Golly, Miss Molly
A blog about a service dog and her veteran with PTSD
(Supporting the veteran and the family caregiver)
Thanking a Warrior Goes Beyond Thanking For Service
A couple of years ago I met a woman, who works with military families as they experience difficulties adjusting to a warrior’s return from war. I mentioned that in our community we often hear civilians thanking our warriors for their service. She suggested I thank them not only for their service but for their sacrifices, as well. Truly, they give more than just their time to our country to fight and that sacrifice extends to their families.
Pitfalls of Pistachios
For Christmas, my husband and I sent a package to a veteran we met in a PTSD program. I included pistachios rather than chocolate or cookies because he is diabetic. He mentioned that the VA recently started caring for his teeth and this was the first time pistachios entered his mouth since Vietnam.
I grew up in Indiana, home of the Crest Test Kids, where fluoride added to our water supply proved to build strong teeth. In fact, my mouth is devoid of cavities or fillings in my late 50s. I learned how painful teeth are when I fell off a bike and broke my jaw as a child. I lived with four broken teeth until I could afford to fix them as an adult. Oh, the pain. My chipped-teeth smile reflected in low self-esteem.
Imagine kids growing up in the late 1940s and early 1950s with near perfect teeth drafted into Vietnam. These young men went from boot camp where it is rumored that punishment included scouring latrines with your toothbrush to assignments in the bush in primitive jungle where falling into a feces-staked punji pit topped the list of fears. The last concern for the warrior had to be maintaining the perfect smile.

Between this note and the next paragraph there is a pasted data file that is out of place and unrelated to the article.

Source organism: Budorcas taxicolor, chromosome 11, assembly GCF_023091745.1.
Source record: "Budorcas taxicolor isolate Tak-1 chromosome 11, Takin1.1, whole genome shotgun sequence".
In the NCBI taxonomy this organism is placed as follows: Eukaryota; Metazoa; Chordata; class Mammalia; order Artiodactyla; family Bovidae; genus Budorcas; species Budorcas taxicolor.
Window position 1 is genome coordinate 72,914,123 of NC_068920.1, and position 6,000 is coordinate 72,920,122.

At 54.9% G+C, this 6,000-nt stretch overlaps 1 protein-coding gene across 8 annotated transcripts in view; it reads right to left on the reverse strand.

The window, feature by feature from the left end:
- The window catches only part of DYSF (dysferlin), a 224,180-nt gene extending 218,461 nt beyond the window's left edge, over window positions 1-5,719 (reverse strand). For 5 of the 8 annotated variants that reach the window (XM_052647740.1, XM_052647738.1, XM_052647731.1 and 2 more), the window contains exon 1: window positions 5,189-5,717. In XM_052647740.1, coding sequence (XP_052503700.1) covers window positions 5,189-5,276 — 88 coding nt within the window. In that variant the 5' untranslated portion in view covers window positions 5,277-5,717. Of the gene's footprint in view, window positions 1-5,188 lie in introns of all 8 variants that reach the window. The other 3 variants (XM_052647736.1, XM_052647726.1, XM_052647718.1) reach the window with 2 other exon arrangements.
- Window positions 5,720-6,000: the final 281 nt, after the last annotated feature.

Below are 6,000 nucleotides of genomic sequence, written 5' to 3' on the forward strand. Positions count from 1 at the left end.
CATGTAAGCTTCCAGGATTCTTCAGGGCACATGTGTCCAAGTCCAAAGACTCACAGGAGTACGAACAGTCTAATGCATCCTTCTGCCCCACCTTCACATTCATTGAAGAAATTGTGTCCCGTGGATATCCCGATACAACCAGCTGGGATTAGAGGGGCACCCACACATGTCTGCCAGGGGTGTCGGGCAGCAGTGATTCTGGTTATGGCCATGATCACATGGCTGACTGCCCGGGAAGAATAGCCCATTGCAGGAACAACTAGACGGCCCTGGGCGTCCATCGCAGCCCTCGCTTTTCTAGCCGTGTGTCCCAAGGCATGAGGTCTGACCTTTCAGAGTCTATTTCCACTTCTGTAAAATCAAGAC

When my warrior went to war at 18, his mouth sparkled with beautiful teeth. Just two years later, returning from Vietnam on a gurney, his medical care took priority. After two years of hospitalizations, his rotted teeth required 19 fillings. For the decades that followed, complications necessitated multiple surgeries, bone reconstruction, and the addition of bridges to keep teeth functional.
Why all the chatter about teeth?
We take them for granted. A warrior—especially those fighting prolonged periods in remote places—give them up for us. Minor as it may seem, this one sacrifice saddles the veteran for the rest of his/her life with pain, discomfort, and expense. Never again will they possess this God-given treasure.
What else did the warrior sacrifice? For some, the sacrifice includes:
- Being a part of children’s lives due to multiple deployments
- Spouses, who cannot handle the adjustments or hardships of living with PTSD
- Appendages that may have been lost in a battle or from an IED or land mine
- Normal brain function interrupted by TBI
- Ability to drive or to drive safely
- Ability to sleep or think clearly
- Healthy relationships
- Desire to live, being free of depression
- Ability to function in crowded places, normal social life
- Ability to enjoy life or events
- Ability to hold a job or to find a job because of disability
- Hearing or eyesight
- Ability to birth healthy children due to toxic exposure
- Stability and predictability in living
I realize this list is shallow compared to the sacrifices of those who serve or have served in our military.
Miss Molly’s Molar
One of Miss Molly’s first medical experiences with us required the removal of a cracked molar. She needed blood tests, surgery, and anesthesia. Since that time, we give her dental treats weekly and have her teeth checked every six months. How ironic that she gets better dental care than her master did when serving in Vietnam. Molly’s teeth may last longer than William’s but his sacrifice—and the sacrifice of others will ensure our freedom lasts forever. Now, that’s a treasure!
Join Miss Molly in telling the next veteran or warrior you meet, THANK YOU FOR YOUR SERVICE AND FOR YOUR SACRIFICE.
Post your Comments:
What sacrifice(s) would you like to add to the list of those sacrifices made by our veterans? Please comment below.
About the blogger
Dr. Penelope “Penny” Culbreth-Graft is a retired city manager and graduate professor. She lives with her disabled Vietnam Veteran husband, William, and his service dog, Molly, on Cheyenne Mountain in Colorado. She writes, paints, cares for her husband, and spends time with her grandchildren.